Review:

Let me start by saying, each of these stories were good. They were well written, interesting and I can see why they were included. There were a few stories where I sincerely hope the authors are continuing to practice their writing and honing their skills."Night Games" was an interesting story of learning to take control and learning your limits. "ActivAmerica" showed how getting even just one thing going right in your life can help the rest.

The problem I have with this book is that, after a while, the stories all kinda start sounding the same. Don't get me wrong, they're all different stories, clearly. Stories are told from different perspectives, have different main characters, take place in different dimensions. But the vast majority of the stories had a lot of common themes that were not part of the description. So many of the stories had parents divorced or on the brink of it. Families that would smile and pretend nothing was wrong. An alcoholic mother. A cheating spouse. A parent who genuinely tries to connect with their child and fails. Daughters becoming their mothers despite all attempts otherwise. Hawthorne, NY. I know, you'd think with this many different themes there'd be enough diversity of stories, but when so many of them have one or more of these elements, it gets kinda boring.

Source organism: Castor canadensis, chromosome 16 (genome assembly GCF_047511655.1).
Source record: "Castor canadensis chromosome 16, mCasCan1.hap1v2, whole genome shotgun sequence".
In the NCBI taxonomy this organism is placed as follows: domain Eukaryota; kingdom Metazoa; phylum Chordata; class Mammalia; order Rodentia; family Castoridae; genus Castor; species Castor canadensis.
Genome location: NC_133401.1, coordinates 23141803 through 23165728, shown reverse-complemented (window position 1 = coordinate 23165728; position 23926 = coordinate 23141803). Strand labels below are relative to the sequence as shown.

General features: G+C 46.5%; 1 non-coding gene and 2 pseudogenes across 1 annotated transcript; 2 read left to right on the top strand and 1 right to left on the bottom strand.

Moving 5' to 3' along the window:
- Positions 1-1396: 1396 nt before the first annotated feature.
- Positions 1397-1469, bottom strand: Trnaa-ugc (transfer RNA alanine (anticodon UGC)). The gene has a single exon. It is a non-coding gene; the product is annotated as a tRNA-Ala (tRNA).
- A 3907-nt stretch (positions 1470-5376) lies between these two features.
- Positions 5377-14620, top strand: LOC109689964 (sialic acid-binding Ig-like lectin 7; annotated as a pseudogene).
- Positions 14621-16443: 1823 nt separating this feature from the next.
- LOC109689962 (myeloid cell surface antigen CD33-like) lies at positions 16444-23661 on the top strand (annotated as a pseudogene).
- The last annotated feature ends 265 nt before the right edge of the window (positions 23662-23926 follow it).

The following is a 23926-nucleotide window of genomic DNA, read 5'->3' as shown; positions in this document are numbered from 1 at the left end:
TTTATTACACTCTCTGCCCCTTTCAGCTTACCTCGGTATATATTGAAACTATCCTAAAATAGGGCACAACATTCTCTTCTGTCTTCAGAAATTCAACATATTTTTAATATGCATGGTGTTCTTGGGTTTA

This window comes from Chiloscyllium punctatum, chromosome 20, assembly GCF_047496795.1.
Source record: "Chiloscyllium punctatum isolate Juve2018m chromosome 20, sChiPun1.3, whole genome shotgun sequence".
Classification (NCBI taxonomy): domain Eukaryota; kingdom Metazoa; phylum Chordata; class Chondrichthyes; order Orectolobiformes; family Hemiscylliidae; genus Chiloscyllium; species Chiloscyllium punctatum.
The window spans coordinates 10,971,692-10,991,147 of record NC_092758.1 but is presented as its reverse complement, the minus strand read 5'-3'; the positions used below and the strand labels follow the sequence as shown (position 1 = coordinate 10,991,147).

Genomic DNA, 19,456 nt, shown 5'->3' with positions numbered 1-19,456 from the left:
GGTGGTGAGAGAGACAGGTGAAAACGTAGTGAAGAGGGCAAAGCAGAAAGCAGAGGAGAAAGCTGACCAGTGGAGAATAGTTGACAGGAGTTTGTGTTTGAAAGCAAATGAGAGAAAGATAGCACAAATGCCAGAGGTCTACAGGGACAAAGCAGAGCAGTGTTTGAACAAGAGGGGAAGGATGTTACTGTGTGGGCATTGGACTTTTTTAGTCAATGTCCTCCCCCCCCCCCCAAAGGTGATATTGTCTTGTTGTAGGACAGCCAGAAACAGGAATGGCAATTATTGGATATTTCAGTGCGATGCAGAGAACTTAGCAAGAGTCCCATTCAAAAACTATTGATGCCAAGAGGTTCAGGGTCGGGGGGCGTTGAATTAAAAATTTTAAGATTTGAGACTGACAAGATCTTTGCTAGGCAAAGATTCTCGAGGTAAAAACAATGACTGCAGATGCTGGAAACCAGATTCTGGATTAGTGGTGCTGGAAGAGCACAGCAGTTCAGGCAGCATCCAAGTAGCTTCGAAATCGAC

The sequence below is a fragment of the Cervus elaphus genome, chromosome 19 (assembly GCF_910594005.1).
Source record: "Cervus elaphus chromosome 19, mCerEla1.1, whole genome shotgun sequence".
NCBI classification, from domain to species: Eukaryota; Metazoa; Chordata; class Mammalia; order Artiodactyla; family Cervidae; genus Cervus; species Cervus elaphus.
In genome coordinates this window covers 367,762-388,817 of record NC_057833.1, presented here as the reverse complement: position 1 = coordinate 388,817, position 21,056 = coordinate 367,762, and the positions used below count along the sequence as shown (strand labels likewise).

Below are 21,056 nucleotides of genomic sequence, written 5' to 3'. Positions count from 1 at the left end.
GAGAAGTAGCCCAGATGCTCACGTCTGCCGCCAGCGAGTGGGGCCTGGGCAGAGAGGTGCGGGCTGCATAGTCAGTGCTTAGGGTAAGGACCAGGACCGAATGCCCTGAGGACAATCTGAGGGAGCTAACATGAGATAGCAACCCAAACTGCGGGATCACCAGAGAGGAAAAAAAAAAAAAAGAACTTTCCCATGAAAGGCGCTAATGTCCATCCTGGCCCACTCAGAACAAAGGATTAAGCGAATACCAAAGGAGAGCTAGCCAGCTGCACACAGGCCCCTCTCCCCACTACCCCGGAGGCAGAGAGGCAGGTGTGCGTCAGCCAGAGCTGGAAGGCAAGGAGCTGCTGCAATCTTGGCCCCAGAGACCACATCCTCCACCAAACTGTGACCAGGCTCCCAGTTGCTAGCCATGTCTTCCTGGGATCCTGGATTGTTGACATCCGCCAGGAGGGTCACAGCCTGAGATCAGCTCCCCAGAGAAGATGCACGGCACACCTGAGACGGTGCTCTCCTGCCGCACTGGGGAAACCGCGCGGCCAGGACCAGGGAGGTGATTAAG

This is one of those situations where the contents are genuinely good, but you have to read something in between the stories. This gives each one the opportunity to be fresh and new to you so it can be the great story that it is. If you try to read it all at once, it'll get boring, depressing or both. And I'm not saying I need all stories to have happy endings. I'm just saying, in this anthology, with this many different voices and styles, I was able to predict just about every short story's progression.

So, I'm gonna give this book 3 hoots, but also warn you to read with caution.

               Hoot!Hoot!

                  Hoot!